The Marshall Family Estate

The drive from the Marshall Farm Business Complex to the Marshall family estate and mansion was only about 10 minutes. The Marshall estate was situated well off the main roads of Florham Park, so that none of the buildings on the estate could be seen from any public street.

As the car turned into the gated driveway of the estate, it appeared to be entering a heavily wooded forest, but after about half a mile, opened up into wide manicured lawns. The tree-lined drive led to a stonewall with another large gate. Beyond the stonewall gate the driveway became cobblestone and much wider. Once through the last gate and onto the cobblestone drive, the main mansion became visible.

The Marshall mansion and the surrounding grounds exuded the concept of money and power.
The mansion was a classical early 20th century style. Sweeping copper roofs, turreted towers and gables, four floors visible, expansive gardens and fountains. This was the result of the toil of two generations of Marshall work. Nicholas had read that the mansion had seventeen bedrooms and that Donald Marshall I – the founder – had built it to intimidate the locals. Must have worked, he thought.

The limousine pulled up through an arched cover by the front door and stopped. The front door of the house opened and a uniformed servant stepped forward to open the car door.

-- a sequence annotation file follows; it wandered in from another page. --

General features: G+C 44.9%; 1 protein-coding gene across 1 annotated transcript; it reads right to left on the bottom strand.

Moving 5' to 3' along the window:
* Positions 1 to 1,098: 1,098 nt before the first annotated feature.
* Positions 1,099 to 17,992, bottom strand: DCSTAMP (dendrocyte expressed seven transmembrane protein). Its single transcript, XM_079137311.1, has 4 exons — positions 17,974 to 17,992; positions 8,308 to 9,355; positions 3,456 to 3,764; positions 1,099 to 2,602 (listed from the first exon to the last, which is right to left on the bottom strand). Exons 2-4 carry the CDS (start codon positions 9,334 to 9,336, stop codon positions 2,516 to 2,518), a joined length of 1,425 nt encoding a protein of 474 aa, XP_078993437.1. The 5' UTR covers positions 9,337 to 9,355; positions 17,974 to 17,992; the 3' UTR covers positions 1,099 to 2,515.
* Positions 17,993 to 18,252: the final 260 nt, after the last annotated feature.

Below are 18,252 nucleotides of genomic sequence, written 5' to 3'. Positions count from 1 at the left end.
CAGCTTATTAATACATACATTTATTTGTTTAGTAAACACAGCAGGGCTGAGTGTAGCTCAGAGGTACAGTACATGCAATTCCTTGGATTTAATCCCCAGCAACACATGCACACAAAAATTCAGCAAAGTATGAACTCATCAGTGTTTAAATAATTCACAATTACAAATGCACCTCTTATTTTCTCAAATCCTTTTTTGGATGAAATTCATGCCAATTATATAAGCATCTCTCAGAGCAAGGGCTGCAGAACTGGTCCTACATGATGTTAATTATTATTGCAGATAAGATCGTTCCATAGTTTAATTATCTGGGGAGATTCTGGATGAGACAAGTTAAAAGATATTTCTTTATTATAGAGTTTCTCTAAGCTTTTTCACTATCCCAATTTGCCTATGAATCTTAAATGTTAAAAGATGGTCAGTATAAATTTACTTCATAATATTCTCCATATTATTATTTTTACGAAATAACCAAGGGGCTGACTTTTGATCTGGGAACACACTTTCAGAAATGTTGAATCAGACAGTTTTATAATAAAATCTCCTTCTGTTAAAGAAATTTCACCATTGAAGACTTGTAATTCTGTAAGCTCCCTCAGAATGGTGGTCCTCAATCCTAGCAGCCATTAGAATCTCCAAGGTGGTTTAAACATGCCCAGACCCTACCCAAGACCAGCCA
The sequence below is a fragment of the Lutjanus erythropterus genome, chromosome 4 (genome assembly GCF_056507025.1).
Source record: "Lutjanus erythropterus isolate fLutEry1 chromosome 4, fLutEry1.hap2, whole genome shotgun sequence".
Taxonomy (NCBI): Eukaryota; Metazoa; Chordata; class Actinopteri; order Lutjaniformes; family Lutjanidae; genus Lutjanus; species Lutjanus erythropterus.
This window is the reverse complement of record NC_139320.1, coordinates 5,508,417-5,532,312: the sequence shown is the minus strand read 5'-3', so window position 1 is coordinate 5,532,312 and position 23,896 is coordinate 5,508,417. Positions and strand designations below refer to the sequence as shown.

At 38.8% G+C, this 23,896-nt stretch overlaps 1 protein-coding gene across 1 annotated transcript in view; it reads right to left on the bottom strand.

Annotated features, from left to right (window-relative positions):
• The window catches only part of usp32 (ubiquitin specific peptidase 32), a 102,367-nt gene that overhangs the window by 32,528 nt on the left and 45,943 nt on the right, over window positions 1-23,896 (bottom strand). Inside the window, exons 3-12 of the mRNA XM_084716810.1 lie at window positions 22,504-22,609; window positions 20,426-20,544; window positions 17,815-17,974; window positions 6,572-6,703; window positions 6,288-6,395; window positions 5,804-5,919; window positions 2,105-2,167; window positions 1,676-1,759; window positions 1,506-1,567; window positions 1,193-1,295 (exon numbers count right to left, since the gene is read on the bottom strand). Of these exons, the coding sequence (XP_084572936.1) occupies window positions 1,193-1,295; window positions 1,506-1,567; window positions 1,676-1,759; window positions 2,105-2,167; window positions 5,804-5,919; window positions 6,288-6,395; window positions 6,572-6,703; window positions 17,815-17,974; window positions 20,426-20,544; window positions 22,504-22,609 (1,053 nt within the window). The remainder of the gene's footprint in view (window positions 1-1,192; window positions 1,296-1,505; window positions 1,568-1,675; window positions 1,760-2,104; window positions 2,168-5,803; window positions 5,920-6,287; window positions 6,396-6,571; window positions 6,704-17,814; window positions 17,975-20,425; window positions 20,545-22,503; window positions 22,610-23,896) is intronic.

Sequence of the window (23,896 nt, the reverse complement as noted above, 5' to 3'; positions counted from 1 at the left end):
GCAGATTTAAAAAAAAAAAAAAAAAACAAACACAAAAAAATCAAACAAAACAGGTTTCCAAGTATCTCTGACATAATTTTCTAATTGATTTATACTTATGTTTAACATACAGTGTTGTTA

“Good morning Dr. Harding, this way please.” Said the servant as he led Nicholas into the house. He was middle aged – maybe early 50’s, obviously British and black. “If you’ll be so kind as to wait here.” He said as they entered a large open room that was obviously a library. “Mr. Marshall will join you shortly.”

When the servant left the room, Nicholas had an opportunity to explore. There were two levels with a mezzanine on the upper level. A large fireplace was on the wall to the right as you entered the room. Across the room, positioned so you could see the fireplace was the largest rolltop desk that Nicholas had ever seen. Nicholas had a fondness for rolltop desks. It was a dark heavy wood with dozens of small drawers and compartments. It was a beautiful piece of furniture. On the wall over the fireplace were two portraits of two middle-aged gentlemen who clearly resembled each other.

Nicholas recognized the two men as the founder of Marshall Pharmaceutical –Donald Marshall I and the II, Don’s father. No sign of the current Don’s portrait anywhere. There were literally thousands of books organized neatly and efficiently as any private library. Some appeared to be rare collector’s items. The outside walls had large eight-foot tall windows with a beautiful view of the manicured lawns. From the mezzanine windows you could make out the faint outline of the New York skyline. The windows had heavy velvet drapes of a rich dark blue that could be pulled to shield the books from sunlight.